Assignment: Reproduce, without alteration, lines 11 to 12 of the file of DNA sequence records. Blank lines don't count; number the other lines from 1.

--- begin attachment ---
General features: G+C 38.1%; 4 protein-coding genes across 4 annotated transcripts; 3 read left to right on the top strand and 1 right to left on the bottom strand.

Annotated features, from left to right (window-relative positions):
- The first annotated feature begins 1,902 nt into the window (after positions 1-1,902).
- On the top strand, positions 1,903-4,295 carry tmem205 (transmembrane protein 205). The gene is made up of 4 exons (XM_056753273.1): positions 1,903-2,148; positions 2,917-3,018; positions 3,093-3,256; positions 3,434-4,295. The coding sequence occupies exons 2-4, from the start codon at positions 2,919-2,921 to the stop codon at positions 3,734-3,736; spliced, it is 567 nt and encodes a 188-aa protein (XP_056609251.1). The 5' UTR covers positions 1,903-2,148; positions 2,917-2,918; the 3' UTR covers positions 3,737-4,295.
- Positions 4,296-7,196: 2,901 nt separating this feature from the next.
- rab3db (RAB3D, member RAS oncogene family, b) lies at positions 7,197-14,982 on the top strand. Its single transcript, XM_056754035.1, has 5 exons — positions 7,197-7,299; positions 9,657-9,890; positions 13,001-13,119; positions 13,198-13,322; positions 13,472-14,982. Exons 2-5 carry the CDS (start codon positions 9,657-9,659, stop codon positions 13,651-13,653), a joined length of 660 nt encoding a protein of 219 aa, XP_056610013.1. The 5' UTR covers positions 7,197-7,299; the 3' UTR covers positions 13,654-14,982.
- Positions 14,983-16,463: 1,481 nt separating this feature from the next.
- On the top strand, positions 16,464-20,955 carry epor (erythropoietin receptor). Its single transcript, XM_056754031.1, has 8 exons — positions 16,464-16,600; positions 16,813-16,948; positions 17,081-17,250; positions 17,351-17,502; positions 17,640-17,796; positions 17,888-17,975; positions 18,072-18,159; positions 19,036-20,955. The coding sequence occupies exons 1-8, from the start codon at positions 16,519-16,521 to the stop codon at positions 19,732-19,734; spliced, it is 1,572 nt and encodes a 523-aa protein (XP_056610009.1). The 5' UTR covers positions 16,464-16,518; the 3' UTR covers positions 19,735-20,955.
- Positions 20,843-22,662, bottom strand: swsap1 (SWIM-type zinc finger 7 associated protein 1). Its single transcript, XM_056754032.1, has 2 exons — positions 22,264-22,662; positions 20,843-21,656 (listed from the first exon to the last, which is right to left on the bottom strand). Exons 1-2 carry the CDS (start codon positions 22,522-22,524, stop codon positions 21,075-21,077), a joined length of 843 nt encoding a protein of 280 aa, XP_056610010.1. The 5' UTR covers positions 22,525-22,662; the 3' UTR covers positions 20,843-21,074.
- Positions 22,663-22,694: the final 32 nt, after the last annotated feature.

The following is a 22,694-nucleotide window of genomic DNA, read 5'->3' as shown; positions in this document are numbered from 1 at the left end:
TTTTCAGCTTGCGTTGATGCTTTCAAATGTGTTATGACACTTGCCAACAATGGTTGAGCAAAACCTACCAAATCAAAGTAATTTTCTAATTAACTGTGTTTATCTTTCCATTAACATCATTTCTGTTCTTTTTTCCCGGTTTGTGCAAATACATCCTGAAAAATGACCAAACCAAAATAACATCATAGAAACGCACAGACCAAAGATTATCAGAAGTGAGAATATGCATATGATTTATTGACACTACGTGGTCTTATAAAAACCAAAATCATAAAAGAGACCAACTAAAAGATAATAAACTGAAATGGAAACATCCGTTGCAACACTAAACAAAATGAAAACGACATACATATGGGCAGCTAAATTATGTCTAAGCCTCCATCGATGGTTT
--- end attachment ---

The following is a 22,694-nucleotide window of genomic DNA, read 5'->3' as shown; positions in this document are numbered from 1 at the left end:
TTTTCAGCTTGCGTTGATGCTTTCAAATGTGTTATGACACTTGCCAACAATGGTTGAGCAAAACCTACCAAATCAAAGTAATTTTCTAATTAACTGTGTTTATCTTTCCATTAACATCATTTCTGTTCTTTTTTCCCGGTTTGTGCAAATACATCCTGAAAAATGACCAAACCAAAATAACATCATAGAAACGCACAGACCAAAGATTATCAGAAGTGAGAATATGCATATGATTTATTGACACTACGTGGTCTTATAAAAACCAAAATCATAAAAGAGACCAACTAAAAGATAATAAACTGAAATGGAAACATCCGTTGCAACACTAAACAAAATGAAAACGACATACATATGGGCAGCTAAATTATGTCTAAGCCTCCATCGATGGTTT